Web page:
Until then …
Livejournal is acting all glitch-y at the moment and won't let me use the link feature, so I'll paste in the entire link the old fashioned way if you'd like to read my and everyone else's answers: http://www.sfsignal.com/archives/2014/0
Episode two will end with Joffrey's death at his wedding (woo hoo!) That is the obvious stopping point, but more specifically I would imagine it will end with Cersei accusing Tyrion of killing Joffrey.
And speaking of Cersei, this brings me to something I forgot to mention in my write-up of episode one that I feel is worth mentioning. In that first scene between Cersei and Jaime, Cersei thanks Qyburn for helping with some other matter. When Jaime asks what it is, Cersei becomes evasive. I don't recall any interactions between Cersei and Qyburn last season, so I think we have to puzzle out what was going on here. It seems to me that the likeliest explanation is that Cersei discovered she was pregnant and Qyburn gave a tincture to kill the child inside her womb. In the books (and I believe in the show as well at this point) it's been established that Qyburn was stripped of his maester chain after conducting experiments to understand the nature of death. If Qyburn was fascinated with the nature of death, killing an unborn babe with a potion would almost certainly fall under his expertise. As to Cersei, Jaime noted how surprised he was that she let Qyburn touch her. This would suggest that she needed a damn good reason to let him--a pregnancy would qualify. And that is a baby she would need to get rid of, because with the king dead and rumors flying about her incest with Jaime, the last thing she needs is suddenly becoming pregnant about a child that likely belongs to Lancel. Cersei's pregnancy would be a deviation from the books, but it does fit in rather neatly, and it would tie Cersei and Qyburn together closely early on, which sets things up for later.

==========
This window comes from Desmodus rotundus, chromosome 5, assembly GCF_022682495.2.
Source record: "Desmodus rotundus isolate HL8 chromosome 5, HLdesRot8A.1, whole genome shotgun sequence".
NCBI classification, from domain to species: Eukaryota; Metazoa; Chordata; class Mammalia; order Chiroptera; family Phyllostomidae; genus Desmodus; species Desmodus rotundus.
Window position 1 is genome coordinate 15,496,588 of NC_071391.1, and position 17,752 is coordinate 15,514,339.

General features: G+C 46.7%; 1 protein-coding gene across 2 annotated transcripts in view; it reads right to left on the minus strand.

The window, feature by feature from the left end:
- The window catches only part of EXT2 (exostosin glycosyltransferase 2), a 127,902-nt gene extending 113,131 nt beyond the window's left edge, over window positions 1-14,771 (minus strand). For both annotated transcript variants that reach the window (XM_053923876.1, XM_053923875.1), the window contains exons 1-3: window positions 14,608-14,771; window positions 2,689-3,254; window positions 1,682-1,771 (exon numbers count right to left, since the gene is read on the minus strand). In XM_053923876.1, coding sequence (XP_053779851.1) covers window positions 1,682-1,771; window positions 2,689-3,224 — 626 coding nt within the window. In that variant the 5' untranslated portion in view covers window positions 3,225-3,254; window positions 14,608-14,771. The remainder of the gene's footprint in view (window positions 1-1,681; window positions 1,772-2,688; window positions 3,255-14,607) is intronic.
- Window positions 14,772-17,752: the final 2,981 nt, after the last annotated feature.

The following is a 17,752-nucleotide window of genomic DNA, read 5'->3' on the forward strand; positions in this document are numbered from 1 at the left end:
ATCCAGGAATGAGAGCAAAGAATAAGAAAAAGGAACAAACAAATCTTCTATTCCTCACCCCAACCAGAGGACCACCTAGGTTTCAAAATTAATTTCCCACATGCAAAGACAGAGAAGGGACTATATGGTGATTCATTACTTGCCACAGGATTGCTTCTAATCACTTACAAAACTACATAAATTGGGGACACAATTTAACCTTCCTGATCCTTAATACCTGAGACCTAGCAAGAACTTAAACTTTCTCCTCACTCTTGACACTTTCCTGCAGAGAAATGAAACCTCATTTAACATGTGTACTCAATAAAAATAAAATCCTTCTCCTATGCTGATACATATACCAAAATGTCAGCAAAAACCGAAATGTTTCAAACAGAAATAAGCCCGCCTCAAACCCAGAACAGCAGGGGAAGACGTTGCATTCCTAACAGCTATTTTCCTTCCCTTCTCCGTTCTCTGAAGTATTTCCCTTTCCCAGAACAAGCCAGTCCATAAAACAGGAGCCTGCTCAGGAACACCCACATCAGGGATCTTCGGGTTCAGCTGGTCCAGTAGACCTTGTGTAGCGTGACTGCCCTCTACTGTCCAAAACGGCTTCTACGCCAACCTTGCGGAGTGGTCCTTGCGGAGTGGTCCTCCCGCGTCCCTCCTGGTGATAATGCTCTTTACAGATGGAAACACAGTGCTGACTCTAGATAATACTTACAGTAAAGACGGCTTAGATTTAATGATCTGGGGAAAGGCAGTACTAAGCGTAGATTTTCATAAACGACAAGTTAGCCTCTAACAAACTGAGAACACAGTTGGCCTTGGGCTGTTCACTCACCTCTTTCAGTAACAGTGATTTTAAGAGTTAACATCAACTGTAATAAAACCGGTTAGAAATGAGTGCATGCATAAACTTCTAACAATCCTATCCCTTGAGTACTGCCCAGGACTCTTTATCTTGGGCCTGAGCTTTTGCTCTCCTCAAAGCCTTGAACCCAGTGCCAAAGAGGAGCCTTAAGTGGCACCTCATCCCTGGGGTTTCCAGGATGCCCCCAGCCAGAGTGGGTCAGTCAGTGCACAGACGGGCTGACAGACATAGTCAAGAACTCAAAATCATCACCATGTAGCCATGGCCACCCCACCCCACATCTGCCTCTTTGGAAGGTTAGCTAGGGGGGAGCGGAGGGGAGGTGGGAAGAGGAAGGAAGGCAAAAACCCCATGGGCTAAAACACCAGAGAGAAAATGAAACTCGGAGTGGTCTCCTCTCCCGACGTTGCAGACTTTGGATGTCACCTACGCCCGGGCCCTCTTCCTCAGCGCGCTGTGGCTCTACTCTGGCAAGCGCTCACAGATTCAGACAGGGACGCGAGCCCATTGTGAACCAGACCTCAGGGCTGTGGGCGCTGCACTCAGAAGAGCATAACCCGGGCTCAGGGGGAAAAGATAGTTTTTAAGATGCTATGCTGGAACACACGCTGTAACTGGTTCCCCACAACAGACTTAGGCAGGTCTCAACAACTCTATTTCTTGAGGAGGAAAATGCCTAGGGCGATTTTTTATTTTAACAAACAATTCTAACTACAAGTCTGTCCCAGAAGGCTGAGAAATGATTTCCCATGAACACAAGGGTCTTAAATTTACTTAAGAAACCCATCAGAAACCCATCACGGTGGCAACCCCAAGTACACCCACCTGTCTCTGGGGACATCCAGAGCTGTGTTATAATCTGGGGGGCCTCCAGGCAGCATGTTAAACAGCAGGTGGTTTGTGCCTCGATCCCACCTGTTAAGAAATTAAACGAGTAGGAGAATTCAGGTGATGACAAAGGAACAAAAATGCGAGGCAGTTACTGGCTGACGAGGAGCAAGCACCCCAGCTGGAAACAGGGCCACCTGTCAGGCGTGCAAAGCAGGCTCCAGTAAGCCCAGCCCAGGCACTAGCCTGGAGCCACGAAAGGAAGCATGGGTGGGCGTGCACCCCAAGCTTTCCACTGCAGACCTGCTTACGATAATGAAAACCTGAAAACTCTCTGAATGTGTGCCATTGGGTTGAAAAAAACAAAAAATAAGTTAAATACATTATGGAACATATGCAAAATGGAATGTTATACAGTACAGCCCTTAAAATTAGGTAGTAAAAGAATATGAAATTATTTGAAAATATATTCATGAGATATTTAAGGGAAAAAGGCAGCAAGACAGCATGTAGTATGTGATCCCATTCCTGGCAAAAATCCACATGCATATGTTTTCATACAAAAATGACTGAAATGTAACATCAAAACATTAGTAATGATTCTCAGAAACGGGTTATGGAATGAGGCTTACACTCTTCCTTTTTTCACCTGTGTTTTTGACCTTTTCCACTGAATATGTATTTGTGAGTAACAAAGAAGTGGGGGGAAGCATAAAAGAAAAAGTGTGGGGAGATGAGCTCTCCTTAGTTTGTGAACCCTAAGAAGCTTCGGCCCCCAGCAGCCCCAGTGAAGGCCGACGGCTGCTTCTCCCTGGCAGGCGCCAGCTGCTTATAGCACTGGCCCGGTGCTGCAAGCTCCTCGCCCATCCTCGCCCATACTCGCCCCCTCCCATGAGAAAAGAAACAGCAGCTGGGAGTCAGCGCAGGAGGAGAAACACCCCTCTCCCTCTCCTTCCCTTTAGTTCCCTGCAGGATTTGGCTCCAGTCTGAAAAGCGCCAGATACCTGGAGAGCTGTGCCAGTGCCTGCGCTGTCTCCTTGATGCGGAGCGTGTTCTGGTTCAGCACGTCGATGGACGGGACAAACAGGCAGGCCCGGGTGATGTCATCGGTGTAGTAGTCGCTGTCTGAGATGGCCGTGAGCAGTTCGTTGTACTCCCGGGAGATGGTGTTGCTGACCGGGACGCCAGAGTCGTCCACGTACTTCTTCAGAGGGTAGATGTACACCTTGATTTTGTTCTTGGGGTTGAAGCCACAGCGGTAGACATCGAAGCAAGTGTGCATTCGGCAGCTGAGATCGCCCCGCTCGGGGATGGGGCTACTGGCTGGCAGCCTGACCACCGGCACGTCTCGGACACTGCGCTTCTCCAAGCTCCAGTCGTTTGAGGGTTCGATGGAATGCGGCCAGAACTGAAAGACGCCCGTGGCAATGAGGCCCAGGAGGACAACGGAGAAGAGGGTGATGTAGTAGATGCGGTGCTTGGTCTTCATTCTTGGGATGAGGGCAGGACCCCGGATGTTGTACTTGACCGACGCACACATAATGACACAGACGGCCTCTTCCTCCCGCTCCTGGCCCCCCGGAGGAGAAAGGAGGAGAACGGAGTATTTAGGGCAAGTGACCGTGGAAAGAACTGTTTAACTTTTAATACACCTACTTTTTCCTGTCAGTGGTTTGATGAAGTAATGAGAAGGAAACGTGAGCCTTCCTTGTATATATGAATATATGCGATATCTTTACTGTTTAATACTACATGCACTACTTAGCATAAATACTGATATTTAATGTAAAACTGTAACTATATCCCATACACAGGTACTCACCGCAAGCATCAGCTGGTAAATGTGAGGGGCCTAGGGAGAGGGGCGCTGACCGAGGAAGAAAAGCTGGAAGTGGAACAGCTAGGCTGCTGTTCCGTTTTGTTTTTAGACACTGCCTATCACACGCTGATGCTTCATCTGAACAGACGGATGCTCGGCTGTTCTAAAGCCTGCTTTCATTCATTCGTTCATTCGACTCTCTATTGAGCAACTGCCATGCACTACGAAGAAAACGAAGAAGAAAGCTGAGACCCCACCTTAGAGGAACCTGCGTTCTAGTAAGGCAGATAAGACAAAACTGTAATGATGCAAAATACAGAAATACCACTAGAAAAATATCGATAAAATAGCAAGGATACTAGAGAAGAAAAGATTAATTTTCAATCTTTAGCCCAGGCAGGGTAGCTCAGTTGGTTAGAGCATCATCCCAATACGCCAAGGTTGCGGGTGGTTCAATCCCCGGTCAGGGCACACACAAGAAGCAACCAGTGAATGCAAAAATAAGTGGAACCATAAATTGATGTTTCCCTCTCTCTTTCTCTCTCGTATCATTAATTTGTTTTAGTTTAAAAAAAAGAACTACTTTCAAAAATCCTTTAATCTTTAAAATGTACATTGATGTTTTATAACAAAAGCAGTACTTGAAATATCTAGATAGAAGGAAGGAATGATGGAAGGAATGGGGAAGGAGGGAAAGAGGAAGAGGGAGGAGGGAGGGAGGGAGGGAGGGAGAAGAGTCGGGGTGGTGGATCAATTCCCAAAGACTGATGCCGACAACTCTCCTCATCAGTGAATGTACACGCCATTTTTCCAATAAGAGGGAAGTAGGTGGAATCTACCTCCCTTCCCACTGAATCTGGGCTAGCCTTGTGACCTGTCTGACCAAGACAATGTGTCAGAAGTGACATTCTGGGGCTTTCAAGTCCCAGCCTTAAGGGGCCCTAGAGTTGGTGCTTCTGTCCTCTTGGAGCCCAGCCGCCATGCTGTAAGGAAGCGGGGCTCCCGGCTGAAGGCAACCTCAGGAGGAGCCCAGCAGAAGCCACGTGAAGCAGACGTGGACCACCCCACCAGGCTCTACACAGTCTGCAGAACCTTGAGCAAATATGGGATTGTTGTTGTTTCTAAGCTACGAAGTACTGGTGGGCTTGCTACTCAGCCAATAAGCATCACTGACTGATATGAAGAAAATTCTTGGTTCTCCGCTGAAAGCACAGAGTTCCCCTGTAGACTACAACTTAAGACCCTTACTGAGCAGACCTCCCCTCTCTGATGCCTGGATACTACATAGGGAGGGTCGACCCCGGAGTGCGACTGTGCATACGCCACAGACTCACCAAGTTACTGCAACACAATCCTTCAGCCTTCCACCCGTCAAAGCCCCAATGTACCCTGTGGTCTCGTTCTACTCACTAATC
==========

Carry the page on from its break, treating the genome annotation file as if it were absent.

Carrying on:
More from next week after episode two.